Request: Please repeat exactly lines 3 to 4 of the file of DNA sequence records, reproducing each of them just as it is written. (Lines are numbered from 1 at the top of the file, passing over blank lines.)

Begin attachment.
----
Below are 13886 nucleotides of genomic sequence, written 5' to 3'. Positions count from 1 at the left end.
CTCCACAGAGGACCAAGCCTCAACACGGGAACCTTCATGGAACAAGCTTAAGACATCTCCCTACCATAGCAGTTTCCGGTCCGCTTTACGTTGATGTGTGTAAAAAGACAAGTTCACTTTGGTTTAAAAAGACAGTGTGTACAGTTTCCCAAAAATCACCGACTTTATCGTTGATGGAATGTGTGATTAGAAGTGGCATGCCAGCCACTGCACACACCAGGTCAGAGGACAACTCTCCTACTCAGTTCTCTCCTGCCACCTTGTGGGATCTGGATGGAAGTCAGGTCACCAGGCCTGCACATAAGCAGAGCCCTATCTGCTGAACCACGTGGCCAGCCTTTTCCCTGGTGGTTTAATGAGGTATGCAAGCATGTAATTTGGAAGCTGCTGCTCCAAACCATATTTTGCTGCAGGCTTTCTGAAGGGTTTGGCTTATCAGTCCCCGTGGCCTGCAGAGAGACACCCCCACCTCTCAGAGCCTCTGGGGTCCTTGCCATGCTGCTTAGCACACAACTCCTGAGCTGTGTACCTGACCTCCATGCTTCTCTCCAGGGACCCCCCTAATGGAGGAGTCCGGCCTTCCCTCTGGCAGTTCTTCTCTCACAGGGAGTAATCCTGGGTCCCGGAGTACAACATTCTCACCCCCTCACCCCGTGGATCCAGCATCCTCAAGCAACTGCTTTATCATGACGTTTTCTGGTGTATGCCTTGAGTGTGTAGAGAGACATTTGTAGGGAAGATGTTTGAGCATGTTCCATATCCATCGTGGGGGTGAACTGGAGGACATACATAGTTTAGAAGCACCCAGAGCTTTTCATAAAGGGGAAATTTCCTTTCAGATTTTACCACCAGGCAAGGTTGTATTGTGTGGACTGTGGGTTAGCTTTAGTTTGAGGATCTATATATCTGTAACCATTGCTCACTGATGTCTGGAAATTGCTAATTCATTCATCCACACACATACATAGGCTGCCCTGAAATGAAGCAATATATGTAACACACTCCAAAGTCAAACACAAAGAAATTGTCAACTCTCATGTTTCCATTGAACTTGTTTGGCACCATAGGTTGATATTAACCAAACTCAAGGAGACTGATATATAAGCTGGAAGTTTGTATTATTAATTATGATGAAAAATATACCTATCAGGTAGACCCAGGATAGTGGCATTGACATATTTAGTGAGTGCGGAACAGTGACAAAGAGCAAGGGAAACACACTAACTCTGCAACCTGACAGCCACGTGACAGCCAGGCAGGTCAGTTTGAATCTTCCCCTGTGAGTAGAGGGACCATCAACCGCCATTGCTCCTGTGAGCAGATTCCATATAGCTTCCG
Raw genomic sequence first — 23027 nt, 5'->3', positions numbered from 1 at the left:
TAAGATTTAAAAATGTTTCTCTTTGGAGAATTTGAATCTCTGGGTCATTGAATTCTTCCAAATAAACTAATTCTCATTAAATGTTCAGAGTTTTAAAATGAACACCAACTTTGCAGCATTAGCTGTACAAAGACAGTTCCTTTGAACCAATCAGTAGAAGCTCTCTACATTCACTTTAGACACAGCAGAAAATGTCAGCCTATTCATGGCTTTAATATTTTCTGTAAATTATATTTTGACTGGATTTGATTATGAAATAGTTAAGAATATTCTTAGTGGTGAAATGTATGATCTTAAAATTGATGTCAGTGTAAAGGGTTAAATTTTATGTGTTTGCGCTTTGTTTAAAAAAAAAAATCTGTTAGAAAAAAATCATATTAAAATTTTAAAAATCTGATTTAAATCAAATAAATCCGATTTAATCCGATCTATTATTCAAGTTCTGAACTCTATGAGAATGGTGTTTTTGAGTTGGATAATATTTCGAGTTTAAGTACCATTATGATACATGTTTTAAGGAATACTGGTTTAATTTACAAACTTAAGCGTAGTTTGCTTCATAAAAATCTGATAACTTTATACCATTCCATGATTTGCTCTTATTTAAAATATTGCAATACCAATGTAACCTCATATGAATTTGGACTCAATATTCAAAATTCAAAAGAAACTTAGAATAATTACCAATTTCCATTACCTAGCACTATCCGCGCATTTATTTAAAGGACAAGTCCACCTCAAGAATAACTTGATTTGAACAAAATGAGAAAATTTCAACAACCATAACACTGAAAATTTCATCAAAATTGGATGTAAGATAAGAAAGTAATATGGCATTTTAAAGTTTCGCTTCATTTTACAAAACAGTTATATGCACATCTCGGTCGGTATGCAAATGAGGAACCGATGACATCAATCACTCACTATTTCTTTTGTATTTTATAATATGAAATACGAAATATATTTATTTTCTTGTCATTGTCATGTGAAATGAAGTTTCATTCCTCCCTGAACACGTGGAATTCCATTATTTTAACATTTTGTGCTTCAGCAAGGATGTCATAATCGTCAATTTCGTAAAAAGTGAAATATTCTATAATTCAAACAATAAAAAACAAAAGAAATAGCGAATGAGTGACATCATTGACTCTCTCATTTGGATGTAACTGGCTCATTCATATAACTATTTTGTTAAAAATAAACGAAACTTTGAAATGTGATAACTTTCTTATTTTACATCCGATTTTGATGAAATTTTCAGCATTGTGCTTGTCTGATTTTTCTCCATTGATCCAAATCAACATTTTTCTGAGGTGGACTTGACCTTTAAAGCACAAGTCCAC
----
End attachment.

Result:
Raw genomic sequence first — 23027 nt, 5'->3', positions numbered from 1 at the left:
TAAGATTTAAAAATGTTTCTCTTTGGAGAATTTGAATCTCTGGGTCATTGAATTCTTCCAAATAAACTAATTCTCATTAAATGTTCAGAGTTTTAAAATGAACACCAACTTTGCAGCATTAGCTGTACAAAGACAGTTCCTTTGAACCAATCAGTAGAAGCTCTCTACATTCACTTTAGACACAGCAGAAAATGTCAGCCTATTCATGGCTTTAATATTTTCTGTAAATTATATTTTGACTGGATTTGATTATGAAATAGTTAAGAATATTCTTAGTGGTGAAATGTATGATCTTAAAATTGATGTCAGTGTAAAGGGTTAAATTTTATGTGTTTGCGCTTTGTTTAAAAAAAAAAATCTGTTAGAAAAAAATCATATTAAAATTTTAAAAATCTGATTTAAATCAAATAAATCCGATTTAATCCGATCTATTATTCAAGTTCTGAACTCTATGAGAATGGTGTTTTTGAGTTGGATAATATTTCGAGTTTAAGTACCATTATGATACATGTTTTAAGGAATACTGGTTTAATTTACAAACTTAAGCGTAGTTTGCTTCATAAAAATCTGATAACTTTATACCATTCCATGATTTGCTCTTATTTAAAATATTGCAATACCAATGTAACCTCATATGAATTTGGACTCAATATTCAAAATTCAAAAGAAACTTAGAATAATTACCAATTTCCATTACCTAGCACTATCCGCGCATTTATTTAAAGGACAAGTCCACCTCAAGAATAACTTGATTTGAACAAAATGAGAAAATTTCAACAACCATAACACTGAAAATTTCATCAAAATTGGATGTAAGATAAGAAAGTAATATGGCATTTTAAAGTTTCGCTTCATTTTACAAAACAGTTATATGCACATCTCGGTCGGTATGCAAATGAGGAACCGATGACATCAATCACTCACTATTTCTTTTGTATTTTATAATATGAAATACGAAATATATTTATTTTCTTGTCATTGTCATGTGAAATGAAGTTTCATTCCTCCCTGAACACGTGGAATTCCATTATTTTAACATTTTGTGCTTCAGCAAGGATGTCATAATCGTCAATTTCGTAAAAAGTGAAATATTCTATAATTCAAACAATAAAAAACAAAAGAAATAGCGAATGAGTGACATCATTGACTCTCTCATTTGGATGTAACTGGCTCATTCATATAACTATTTTGTTAAAAATAAACGAAACTTTGAAATGTGATAACTTTCTTATTTTACATCCGATTTTGATGAAATTTTCAGCATTGTGCTTGTCTGATTTTTCTCCATTGATCCAAATCAACATTTTTCTGAGGTGGACTTGACCTTTAAAGCACAAGTCCAC